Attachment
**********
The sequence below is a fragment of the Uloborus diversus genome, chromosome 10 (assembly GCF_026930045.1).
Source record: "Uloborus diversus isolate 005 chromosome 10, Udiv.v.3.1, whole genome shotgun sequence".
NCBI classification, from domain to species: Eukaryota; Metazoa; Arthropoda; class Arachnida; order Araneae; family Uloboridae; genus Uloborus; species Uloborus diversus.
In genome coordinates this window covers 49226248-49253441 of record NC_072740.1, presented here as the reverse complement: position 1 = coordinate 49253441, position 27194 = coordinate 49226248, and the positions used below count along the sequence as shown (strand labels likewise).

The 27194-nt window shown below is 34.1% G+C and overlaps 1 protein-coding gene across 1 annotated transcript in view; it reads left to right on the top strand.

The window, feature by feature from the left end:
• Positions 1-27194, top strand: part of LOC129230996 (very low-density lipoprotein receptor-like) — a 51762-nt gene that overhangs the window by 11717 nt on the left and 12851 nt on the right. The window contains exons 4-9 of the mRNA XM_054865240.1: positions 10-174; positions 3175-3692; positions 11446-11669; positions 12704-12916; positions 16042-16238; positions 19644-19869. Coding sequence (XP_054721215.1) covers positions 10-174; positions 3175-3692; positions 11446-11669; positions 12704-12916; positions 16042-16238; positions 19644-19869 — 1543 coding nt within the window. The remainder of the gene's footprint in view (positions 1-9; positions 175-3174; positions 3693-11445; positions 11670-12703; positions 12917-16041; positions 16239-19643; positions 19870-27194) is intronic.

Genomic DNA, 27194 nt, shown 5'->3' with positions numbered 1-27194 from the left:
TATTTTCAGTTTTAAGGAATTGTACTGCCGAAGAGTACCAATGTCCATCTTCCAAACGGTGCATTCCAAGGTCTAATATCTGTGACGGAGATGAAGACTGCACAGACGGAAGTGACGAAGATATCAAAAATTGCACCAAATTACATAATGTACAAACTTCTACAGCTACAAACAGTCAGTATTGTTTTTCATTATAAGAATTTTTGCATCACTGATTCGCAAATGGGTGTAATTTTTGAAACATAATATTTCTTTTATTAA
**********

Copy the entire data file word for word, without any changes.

The sequence below is a fragment of the Uloborus diversus genome, chromosome 10 (assembly GCF_026930045.1).
Source record: "Uloborus diversus isolate 005 chromosome 10, Udiv.v.3.1, whole genome shotgun sequence".
NCBI classification, from domain to species: Eukaryota; Metazoa; Arthropoda; class Arachnida; order Araneae; family Uloboridae; genus Uloborus; species Uloborus diversus.
In genome coordinates this window covers 49226248-49253441 of record NC_072740.1, presented here as the reverse complement: position 1 = coordinate 49253441, position 27194 = coordinate 49226248, and the positions used below count along the sequence as shown (strand labels likewise).

The 27194-nt window shown below is 34.1% G+C and overlaps 1 protein-coding gene across 1 annotated transcript in view; it reads left to right on the top strand.

The window, feature by feature from the left end:
• Positions 1-27194, top strand: part of LOC129230996 (very low-density lipoprotein receptor-like) — a 51762-nt gene that overhangs the window by 11717 nt on the left and 12851 nt on the right. The window contains exons 4-9 of the mRNA XM_054865240.1: positions 10-174; positions 3175-3692; positions 11446-11669; positions 12704-12916; positions 16042-16238; positions 19644-19869. Coding sequence (XP_054721215.1) covers positions 10-174; positions 3175-3692; positions 11446-11669; positions 12704-12916; positions 16042-16238; positions 19644-19869 — 1543 coding nt within the window. The remainder of the gene's footprint in view (positions 1-9; positions 175-3174; positions 3693-11445; positions 11670-12703; positions 12917-16041; positions 16239-19643; positions 19870-27194) is intronic.

Genomic DNA, 27194 nt, shown 5'->3' with positions numbered 1-27194 from the left:
TATTTTCAGTTTTAAGGAATTGTACTGCCGAAGAGTACCAATGTCCATCTTCCAAACGGTGCATTCCAAGGTCTAATATCTGTGACGGAGATGAAGACTGCACAGACGGAAGTGACGAAGATATCAAAAATTGCACCAAATTACATAATGTACAAACTTCTACAGCTACAAACAGTCAGTATTGTTTTTCATTATAAGAATTTTTGCATCACTGATTCGCAAATGGGTGTAATTTTTGAAACATAATATTTCTTTTATTAA